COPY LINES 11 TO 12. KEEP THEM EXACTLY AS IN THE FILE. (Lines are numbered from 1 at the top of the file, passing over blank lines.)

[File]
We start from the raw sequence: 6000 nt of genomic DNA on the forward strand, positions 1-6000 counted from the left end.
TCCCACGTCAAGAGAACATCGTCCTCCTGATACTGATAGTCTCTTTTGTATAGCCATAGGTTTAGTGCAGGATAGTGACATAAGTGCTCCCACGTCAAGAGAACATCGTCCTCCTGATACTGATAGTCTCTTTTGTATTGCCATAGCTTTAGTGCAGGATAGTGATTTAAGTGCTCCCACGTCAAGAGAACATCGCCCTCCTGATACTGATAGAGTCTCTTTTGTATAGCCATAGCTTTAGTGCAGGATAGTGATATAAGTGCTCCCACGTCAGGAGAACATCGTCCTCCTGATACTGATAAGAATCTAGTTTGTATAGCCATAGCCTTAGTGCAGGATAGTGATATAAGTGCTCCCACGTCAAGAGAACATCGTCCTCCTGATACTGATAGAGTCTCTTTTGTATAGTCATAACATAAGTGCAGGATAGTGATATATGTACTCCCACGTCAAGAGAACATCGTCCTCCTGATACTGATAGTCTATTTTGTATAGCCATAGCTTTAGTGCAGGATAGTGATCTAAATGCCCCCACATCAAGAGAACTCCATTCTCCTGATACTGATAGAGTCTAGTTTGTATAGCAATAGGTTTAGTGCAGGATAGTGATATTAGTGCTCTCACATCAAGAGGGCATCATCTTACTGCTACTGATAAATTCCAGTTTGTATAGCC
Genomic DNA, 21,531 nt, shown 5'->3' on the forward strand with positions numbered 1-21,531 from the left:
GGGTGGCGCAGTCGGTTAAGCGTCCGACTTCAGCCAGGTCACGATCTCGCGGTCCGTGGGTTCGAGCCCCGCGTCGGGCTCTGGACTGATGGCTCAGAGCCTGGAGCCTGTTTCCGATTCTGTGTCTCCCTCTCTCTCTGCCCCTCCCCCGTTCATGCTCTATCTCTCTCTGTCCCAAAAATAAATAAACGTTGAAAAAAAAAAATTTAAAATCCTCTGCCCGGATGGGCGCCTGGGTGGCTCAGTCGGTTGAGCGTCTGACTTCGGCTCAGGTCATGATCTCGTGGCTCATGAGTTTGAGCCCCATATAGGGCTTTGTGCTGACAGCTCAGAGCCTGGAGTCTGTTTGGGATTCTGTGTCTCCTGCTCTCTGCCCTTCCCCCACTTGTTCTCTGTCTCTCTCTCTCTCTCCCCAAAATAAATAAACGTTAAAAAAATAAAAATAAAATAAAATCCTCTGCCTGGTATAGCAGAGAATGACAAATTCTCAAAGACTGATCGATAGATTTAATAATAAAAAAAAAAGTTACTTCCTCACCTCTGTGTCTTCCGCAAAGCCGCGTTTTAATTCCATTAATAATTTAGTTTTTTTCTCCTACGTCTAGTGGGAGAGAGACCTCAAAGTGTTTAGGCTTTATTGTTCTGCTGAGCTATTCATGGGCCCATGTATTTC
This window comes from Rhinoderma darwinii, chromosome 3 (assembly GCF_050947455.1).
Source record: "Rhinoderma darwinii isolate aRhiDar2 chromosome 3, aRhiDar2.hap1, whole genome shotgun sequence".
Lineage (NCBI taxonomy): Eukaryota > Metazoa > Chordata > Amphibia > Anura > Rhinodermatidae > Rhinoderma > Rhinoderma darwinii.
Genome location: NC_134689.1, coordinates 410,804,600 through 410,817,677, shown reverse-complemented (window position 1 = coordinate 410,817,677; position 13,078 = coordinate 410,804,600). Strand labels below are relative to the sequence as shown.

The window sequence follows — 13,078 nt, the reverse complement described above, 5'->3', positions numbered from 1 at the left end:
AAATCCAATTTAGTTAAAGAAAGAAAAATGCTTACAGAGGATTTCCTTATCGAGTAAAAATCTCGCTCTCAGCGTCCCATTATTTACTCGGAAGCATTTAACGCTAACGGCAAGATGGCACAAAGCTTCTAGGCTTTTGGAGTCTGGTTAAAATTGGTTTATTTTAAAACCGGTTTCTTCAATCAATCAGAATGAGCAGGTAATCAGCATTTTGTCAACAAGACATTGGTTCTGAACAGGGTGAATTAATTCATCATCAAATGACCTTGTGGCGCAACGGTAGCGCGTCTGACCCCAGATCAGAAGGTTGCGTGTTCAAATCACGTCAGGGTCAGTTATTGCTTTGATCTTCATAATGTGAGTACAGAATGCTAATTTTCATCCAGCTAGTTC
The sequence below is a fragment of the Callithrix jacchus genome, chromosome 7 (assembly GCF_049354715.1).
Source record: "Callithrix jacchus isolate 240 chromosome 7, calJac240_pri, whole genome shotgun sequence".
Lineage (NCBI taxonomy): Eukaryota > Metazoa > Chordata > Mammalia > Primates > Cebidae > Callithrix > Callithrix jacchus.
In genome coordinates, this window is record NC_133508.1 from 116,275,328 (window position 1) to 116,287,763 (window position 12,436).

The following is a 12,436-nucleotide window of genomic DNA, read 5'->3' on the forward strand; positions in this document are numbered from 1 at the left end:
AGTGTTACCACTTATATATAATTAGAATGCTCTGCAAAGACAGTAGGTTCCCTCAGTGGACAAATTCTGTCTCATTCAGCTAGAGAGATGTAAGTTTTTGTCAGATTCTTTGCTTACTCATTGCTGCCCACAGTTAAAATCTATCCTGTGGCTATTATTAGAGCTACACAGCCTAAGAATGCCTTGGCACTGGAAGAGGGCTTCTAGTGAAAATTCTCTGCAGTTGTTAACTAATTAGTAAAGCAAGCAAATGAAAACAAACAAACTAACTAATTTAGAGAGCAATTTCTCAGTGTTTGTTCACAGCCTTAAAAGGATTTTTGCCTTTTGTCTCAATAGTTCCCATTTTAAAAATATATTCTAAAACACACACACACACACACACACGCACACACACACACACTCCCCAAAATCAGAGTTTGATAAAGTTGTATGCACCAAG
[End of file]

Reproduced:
The sequence below is a fragment of the Callithrix jacchus genome, chromosome 7 (assembly GCF_049354715.1).
Source record: "Callithrix jacchus isolate 240 chromosome 7, calJac240_pri, whole genome shotgun sequence".